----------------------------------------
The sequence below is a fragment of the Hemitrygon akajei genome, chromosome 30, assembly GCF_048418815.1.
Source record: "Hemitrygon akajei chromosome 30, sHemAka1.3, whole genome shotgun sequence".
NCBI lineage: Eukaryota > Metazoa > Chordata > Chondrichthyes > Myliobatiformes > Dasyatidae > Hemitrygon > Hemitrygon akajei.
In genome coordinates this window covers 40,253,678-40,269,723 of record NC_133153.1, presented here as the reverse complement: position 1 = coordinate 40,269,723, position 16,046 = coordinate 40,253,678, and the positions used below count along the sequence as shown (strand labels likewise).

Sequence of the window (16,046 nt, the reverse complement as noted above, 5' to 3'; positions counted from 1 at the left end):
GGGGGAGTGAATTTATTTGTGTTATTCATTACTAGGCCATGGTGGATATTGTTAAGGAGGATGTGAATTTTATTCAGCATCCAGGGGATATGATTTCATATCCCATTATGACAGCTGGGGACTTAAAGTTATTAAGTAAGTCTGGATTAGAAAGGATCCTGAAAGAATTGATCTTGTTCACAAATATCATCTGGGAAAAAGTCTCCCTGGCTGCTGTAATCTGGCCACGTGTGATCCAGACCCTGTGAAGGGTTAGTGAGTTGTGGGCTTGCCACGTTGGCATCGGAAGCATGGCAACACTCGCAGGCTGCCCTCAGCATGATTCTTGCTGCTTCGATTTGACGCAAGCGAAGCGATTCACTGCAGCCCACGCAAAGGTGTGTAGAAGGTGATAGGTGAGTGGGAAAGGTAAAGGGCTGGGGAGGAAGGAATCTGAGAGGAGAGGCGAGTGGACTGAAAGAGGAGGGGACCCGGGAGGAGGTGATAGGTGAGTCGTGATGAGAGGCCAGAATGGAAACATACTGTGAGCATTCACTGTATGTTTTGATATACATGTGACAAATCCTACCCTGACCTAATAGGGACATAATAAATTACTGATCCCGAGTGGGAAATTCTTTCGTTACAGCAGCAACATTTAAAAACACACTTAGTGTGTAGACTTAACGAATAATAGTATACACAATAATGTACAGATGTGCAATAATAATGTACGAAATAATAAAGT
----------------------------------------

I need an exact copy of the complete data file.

The sequence below is a fragment of the Hemitrygon akajei genome, chromosome 30, assembly GCF_048418815.1.
Source record: "Hemitrygon akajei chromosome 30, sHemAka1.3, whole genome shotgun sequence".
NCBI lineage: Eukaryota > Metazoa > Chordata > Chondrichthyes > Myliobatiformes > Dasyatidae > Hemitrygon > Hemitrygon akajei.
In genome coordinates this window covers 40,253,678-40,269,723 of record NC_133153.1, presented here as the reverse complement: position 1 = coordinate 40,269,723, position 16,046 = coordinate 40,253,678, and the positions used below count along the sequence as shown (strand labels likewise).

Sequence of the window (16,046 nt, the reverse complement as noted above, 5' to 3'; positions counted from 1 at the left end):
GGGGGAGTGAATTTATTTGTGTTATTCATTACTAGGCCATGGTGGATATTGTTAAGGAGGATGTGAATTTTATTCAGCATCCAGGGGATATGATTTCATATCCCATTATGACAGCTGGGGACTTAAAGTTATTAAGTAAGTCTGGATTAGAAAGGATCCTGAAAGAATTGATCTTGTTCACAAATATCATCTGGGAAAAAGTCTCCCTGGCTGCTGTAATCTGGCCACGTGTGATCCAGACCCTGTGAAGGGTTAGTGAGTTGTGGGCTTGCCACGTTGGCATCGGAAGCATGGCAACACTCGCAGGCTGCCCTCAGCATGATTCTTGCTGCTTCGATTTGACGCAAGCGAAGCGATTCACTGCAGCCCACGCAAAGGTGTGTAGAAGGTGATAGGTGAGTGGGAAAGGTAAAGGGCTGGGGAGGAAGGAATCTGAGAGGAGAGGCGAGTGGACTGAAAGAGGAGGGGACCCGGGAGGAGGTGATAGGTGAGTCGTGATGAGAGGCCAGAATGGAAACATACTGTGAGCATTCACTGTATGTTTTGATATACATGTGACAAATCCTACCCTGACCTAATAGGGACATAATAAATTACTGATCCCGAGTGGGAAATTCTTTCGTTACAGCAGCAACATTTAAAAACACACTTAGTGTGTAGACTTAACGAATAATAGTATACACAATAATGTACAGATGTGCAATAATAATGTACGAAATAATAAAGT